citizenship requirements for us armed forces military

Citizenship Requirements for U.S. Armed Forces

U.S. Citizenship Requirements for U.S. Armed Forces

As a member of the U.S. Armed Forces, you may be eligible for naturalization after just one year of military service. This is a significant benefit (as it normally requires five years as a permanent resident before applying for citizenship). It’s only available to military members that have served the United States with honor.

To qualify, you must have served honorably in the U.S. Armed Forces for at least one year. If you’ve separated from the U.S. Armed Forces, you must file Form N-400, Application for Naturalization within six months of an honorable discharge. (There is expedited citizenship for U.S. Armed Forces and families — Learn more here.) The Immigration and Nationality Act (Section 328(a)) details all of the citizenship requirements for a member of the U.S. Armed Forces. We break it down in simple terms here.

Citizenship Requirements for U.S. Armed Forces

As a member of the U.S. Armed Forces, you may be eligible for naturalization after just one year of military service. This is a significant benefit (as it normally requires five years as a permanent resident before applying for citizenship). It’s only available to military members that have served the United States with honor.

To qualify, you must have served honorably in the U.S. Armed Forces for at least one year. If you’ve separated from the U.S. Armed Forces, you must file Form N-400, Application for Naturalization within six months of an honorable discharge. (There is expedited citizenship for U.S. Armed Forces and families — Learn more here.) The Immigration and Nationality Act (Section 328(a)) details all of the citizenship requirements for a member of the U.S. Armed Forces. We break it down in simple terms here.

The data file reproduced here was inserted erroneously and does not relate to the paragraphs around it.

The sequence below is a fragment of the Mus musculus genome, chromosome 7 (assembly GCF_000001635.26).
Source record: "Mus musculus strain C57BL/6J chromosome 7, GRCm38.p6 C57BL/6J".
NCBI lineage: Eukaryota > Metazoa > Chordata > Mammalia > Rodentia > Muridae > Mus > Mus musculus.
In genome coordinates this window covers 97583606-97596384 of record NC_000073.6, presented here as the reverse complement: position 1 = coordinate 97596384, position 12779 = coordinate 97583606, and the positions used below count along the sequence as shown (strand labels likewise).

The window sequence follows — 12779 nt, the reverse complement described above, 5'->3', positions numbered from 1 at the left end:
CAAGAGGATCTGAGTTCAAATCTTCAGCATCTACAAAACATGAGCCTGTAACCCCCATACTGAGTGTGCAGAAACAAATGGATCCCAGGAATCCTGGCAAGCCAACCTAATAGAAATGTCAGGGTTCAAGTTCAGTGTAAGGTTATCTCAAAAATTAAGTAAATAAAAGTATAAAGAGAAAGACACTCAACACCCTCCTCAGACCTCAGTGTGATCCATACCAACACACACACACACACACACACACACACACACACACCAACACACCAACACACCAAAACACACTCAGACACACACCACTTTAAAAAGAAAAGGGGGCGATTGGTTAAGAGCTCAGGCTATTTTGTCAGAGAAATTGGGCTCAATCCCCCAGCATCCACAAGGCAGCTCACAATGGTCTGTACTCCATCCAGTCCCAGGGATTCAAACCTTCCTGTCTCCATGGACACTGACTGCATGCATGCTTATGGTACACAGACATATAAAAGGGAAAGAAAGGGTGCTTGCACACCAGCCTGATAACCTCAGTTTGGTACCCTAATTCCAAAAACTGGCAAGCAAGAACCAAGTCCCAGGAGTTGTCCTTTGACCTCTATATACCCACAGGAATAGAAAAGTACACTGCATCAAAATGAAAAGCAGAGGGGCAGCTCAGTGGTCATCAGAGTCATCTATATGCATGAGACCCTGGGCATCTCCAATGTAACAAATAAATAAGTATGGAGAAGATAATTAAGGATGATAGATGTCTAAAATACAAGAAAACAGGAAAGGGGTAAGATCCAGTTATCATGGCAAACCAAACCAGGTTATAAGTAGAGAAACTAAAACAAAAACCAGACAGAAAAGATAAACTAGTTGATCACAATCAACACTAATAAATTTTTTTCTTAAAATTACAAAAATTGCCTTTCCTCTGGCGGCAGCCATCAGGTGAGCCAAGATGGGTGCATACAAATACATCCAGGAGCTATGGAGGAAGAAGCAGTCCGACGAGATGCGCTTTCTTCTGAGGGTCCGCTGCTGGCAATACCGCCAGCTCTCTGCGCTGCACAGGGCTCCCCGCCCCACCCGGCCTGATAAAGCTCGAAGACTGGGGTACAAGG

An applicant for naturalization must meet the following citizenship requirements:
To apply under this eligibility category, you must be 18 years of age or older.
You may only use this eligibility category if you have an honorable service record or have been honorably discharged. You must have served for at least one year in the U.S. Army, Navy, Air Force, Marines or Coast Guard.

If you have separated from the U.S. Armed Forces, N-400, Application for Naturalization, must be filed within 6 months of the honorable discharge.

If you were discharged for other than honorable reasons, you are not excluded from naturalization. However, most likely you would not be able to naturalize by using the U.S. Armed Forces eligibility category. You would need to prepare N-400, Application for Naturalization, as a 5-year permanent resident or as a permanent resident married to a U.S. citizen for 3 years.

Most non-citizens that apply for U.S. citizenship through naturalization must be permanent residents before filing N-400, Application for Naturalization. However, members of the military must only be permanent residents by the day of the interview.

The continuous residence and physical presence requirements are waived.